US Deploys ‘Less Destructive, More Survivable’ Nuclear Weapon To Combat Russia

The United States has introduced a new, less destructive nuclear warhead to its submarine arsenal, marking a landmark development that some are warning could push us closer to nuclear war on a global scale. 

The US has deployed its first low-yield nuclear warhead, and while the Pentagon claims it will keep Americans safe by making the breakout of nuclear war less likely, critics are warning it could actually do the opposite.

The new weapon has been deployed to an unknown location in the Atlantic Ocean, on the USS Tennessee. The battleship typically carries multiple D-5 submarine-launched missiles, such as the W88 warhead, which has an explosive yield of 455 kilotons, and the W76, which has an explosive yield of 90 kilotons. The new W76-2 is a modified version that is believed to be around just 5 kilotons.

To compare, the atomic bomb the US dropped on Hiroshima, Japan, in 1945 was just 16 kilotons. Yet it still devastated the city, wiping out 90 percent of its population, and killing more than 80,000 people instantly. And it has gone on to harm the health of countless others from radiation exposure.

But while the Obama Administration promoted the reduction of nuclear weapons, the Trump Administration seems to be on the opposite course. The Pentagon’s top policy official insisted that the new weapon will keep Americans safe, because it will deter other nations, like Russia, from launching limited nuclear attacks.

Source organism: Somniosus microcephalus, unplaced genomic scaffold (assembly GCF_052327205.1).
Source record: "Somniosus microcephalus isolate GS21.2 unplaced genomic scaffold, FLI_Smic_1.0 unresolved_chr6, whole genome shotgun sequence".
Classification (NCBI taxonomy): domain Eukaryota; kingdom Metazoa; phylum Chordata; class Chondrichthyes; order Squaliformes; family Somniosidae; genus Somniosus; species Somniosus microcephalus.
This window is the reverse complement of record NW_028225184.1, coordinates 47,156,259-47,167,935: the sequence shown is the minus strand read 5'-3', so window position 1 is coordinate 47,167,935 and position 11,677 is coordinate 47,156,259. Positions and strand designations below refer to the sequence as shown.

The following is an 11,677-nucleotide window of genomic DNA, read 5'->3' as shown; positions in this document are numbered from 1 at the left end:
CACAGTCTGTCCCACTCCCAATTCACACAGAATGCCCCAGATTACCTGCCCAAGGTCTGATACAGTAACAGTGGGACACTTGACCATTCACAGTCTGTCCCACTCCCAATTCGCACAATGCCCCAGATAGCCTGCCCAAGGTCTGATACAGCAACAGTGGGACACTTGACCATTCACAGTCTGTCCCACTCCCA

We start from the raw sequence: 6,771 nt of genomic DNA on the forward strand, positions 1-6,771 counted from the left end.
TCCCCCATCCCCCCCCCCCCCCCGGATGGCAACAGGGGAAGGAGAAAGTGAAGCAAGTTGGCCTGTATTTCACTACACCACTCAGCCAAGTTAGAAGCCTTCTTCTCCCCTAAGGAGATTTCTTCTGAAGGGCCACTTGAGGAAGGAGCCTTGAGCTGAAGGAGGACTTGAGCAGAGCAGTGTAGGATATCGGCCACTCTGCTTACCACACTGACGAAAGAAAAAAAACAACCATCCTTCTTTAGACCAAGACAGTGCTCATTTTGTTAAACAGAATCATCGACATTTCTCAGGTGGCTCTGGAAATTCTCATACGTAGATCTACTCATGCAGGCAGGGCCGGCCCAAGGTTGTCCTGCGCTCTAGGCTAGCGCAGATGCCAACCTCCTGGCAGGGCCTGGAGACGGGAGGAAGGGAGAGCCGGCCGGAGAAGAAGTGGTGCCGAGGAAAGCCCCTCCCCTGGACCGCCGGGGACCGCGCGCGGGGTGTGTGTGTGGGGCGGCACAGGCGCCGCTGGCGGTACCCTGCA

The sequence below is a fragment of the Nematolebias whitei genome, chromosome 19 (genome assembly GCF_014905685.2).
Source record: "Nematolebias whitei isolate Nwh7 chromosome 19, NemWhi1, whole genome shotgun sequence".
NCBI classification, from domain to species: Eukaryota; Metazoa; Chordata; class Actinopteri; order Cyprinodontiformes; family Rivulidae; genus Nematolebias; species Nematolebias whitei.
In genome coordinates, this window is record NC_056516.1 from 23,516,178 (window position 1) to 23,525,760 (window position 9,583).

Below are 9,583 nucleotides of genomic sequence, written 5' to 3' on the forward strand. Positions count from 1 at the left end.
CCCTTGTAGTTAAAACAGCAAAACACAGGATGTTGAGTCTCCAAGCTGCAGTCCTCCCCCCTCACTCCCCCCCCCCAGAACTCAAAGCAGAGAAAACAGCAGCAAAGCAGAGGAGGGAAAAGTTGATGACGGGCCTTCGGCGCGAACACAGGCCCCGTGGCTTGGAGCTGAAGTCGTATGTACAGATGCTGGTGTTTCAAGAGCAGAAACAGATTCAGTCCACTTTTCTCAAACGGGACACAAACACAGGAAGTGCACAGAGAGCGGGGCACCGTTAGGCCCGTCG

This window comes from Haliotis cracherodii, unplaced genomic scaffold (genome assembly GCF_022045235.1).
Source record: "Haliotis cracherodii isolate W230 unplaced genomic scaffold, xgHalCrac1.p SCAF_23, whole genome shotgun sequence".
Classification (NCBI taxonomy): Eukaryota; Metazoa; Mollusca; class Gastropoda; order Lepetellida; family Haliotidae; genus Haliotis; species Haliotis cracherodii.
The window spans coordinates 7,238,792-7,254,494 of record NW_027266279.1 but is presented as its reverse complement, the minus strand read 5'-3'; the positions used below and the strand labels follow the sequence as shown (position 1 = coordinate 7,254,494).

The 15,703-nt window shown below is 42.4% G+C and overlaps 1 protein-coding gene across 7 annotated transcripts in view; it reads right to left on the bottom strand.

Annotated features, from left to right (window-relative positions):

“This supplemental capability strengthens deterrence and provides the United States a prompt, more survivable low-yield strategic weapon,” said John Rood, Pentagon Undersecretary of Defense for Policy.

The United States remains on guard and ready to respond to any possible nuclear attacks. But critics are warning of the long-term consequences, noting that by creating a tactical nuclear weapon, US political and military leaders now have “a dangerous new option” when confronting countries that go far beyond just Russia.

As a result, they could incorporate these weapons in other wars without considering the devastating loss of civilian lives at risk.

Despite these claims from the Pentagon that the US has to square up to Russia in order to deter an attack, Moscow has repeatedly said it does not want nuclear war.

Since Washington withdrew from the INF Treaty last year, Moscow has offered to renew the New START Treaty, which is the last remaining nuclear agreement between the two countries, with no pre-conditions. Russian Foreign Minister Lavrov has criticized the US for its “aggressive” policies, and last month, he said, “We will act strongly to avoid depriving the world of agreements that control and limit nuclear weapons.” He went on to say, “I hope that the Americans hear us, but we haven’t received any coherent signals from them.”

Now it remains to be seen how global powers will respond to the news of Washington’s latest nuclear deployment, as many question how close the world is coming to the brink of nuclear war. 

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Rachel Blevins is a journalist who aspires to break the left/right paradigm in media and politics by pursuing truth and questioning existing narratives.

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